A revolving VAT facility to finance quarterly VAT payments during the construction of of a pilot wind project with 500 MW installed capacity located in the Tamdy District of Uzbekistan.
The project will contribute to the strategic priority of the government of Uzbekistan to increase the share of renewable projects in the national energy mix. It will contribute to the mitigation of climate impact by adding 500 MW of wind generation capacity to the national energy system and will assist the country in its low-carbon transition drive.
ETI score: 72
The transition impact stems from the potential contribution of the project to the EBRD Green Economy Transition ("GET") approach as it will allow producing electricity using wind power, which will reduce the country's current high reliance on thermal power generation.
LLC SHAMOL ZARAFSHAN ENERGY FOREIGN ENTERPRISE
The Borrower is an Uzbek Project SPV fully owned by Masdar.
The Sponsor: Abu Dhabi Future Energy Company PJSC - Masdar (Masdar), a global leader in renewable energy and sustainable urban development. It was established in 2006 as a strategic government initiative to invest, incubate and establish new energy industry in Abu Dhabi and around the world. Masdar is fully owned by Mubadala Investment Company, an investment company established and fully owned by the Government of Abu Dhabi.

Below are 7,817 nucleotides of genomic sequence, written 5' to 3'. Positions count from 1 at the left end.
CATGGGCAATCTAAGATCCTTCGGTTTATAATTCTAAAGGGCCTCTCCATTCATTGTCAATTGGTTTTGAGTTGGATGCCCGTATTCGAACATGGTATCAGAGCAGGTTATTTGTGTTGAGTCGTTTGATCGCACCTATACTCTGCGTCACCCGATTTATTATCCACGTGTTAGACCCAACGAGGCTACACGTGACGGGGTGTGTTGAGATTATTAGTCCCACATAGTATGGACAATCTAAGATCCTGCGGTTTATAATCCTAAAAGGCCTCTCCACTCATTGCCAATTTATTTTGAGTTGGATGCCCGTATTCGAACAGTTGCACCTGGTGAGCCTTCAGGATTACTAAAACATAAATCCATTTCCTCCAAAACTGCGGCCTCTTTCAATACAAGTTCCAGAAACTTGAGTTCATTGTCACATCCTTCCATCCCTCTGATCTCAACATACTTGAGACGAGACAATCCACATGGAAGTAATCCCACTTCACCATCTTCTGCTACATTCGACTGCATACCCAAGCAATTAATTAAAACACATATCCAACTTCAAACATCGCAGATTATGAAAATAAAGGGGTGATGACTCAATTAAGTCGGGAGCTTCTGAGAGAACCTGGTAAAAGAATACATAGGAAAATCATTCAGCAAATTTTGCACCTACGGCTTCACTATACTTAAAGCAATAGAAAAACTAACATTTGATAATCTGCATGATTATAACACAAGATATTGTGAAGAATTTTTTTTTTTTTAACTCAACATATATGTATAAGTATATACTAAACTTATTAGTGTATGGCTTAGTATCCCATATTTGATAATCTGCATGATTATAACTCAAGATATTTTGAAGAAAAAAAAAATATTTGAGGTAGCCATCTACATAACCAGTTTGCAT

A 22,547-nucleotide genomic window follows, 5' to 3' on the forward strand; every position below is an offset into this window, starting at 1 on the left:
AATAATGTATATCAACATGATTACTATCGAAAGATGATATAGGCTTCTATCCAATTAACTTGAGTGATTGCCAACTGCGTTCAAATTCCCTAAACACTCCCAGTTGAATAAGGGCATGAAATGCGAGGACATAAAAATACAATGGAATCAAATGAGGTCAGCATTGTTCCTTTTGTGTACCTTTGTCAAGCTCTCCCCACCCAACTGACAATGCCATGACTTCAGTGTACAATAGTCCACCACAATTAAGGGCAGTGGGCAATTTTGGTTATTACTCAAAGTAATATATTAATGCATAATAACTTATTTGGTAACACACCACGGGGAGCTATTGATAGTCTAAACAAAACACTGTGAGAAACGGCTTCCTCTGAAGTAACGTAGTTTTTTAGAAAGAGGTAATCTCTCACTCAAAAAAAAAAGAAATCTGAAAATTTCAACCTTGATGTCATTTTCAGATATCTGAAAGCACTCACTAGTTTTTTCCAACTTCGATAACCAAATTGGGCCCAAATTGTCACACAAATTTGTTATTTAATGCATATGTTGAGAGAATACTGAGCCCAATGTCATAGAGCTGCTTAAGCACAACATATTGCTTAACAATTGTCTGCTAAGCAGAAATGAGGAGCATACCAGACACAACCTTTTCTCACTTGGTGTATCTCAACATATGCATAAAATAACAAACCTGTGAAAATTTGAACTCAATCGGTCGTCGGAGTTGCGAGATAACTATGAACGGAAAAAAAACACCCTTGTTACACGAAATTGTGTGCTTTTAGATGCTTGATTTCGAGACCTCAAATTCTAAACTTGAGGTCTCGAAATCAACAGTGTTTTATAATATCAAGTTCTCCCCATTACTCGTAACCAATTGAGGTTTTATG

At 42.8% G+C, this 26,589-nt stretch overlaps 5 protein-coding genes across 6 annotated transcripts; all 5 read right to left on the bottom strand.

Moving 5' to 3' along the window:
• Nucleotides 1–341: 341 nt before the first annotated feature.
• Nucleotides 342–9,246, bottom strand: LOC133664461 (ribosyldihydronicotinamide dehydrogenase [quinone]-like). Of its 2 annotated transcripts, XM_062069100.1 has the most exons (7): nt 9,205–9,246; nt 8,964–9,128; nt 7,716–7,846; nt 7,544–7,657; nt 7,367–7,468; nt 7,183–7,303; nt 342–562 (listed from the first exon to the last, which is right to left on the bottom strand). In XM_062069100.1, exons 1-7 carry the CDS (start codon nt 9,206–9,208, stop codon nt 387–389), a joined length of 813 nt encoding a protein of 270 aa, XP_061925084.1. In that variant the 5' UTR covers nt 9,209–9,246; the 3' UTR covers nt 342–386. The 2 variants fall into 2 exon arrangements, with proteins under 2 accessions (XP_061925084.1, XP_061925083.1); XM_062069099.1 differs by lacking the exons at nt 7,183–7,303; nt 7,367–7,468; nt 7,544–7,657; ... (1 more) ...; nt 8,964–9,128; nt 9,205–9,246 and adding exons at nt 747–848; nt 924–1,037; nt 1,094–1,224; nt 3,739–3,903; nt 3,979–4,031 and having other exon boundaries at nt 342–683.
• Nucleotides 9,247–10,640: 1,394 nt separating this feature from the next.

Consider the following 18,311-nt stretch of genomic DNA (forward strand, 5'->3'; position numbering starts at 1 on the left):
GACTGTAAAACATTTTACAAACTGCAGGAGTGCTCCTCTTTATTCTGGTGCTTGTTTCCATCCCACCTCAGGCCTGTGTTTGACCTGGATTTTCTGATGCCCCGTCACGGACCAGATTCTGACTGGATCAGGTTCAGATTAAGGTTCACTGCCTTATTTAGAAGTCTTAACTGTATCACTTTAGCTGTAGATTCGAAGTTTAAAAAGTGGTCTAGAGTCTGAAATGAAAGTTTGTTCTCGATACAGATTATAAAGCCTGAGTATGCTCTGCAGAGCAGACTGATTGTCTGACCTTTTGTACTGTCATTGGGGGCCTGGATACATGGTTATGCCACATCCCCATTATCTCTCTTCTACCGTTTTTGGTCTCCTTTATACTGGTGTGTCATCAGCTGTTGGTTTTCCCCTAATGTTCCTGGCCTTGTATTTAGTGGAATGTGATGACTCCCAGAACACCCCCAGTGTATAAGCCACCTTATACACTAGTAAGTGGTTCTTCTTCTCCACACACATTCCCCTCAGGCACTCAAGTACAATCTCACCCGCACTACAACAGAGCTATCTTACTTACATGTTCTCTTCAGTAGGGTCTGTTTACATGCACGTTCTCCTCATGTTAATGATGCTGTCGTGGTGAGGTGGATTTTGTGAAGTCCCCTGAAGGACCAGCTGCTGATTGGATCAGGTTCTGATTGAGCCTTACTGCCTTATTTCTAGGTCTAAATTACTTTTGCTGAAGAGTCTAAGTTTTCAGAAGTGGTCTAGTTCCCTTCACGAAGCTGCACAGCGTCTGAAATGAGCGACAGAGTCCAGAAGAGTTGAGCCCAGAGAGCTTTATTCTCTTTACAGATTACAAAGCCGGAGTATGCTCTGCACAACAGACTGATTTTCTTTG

EBRD Finance Summary
Total Project Cost
Financing Structure: the EBRD offers financing that is not available in the market from commercial sources on reasonable terms and conditions, e.g. a tenor which is above the market average and is necessary to structure the Project.
Risk mitigation: the EBRD's long-term relationship with a client provides comfort to the client to be willing to take on more risk and/or finance, enabling outcomes such as innovation or expansion into new markets.
Environmental and Social Summary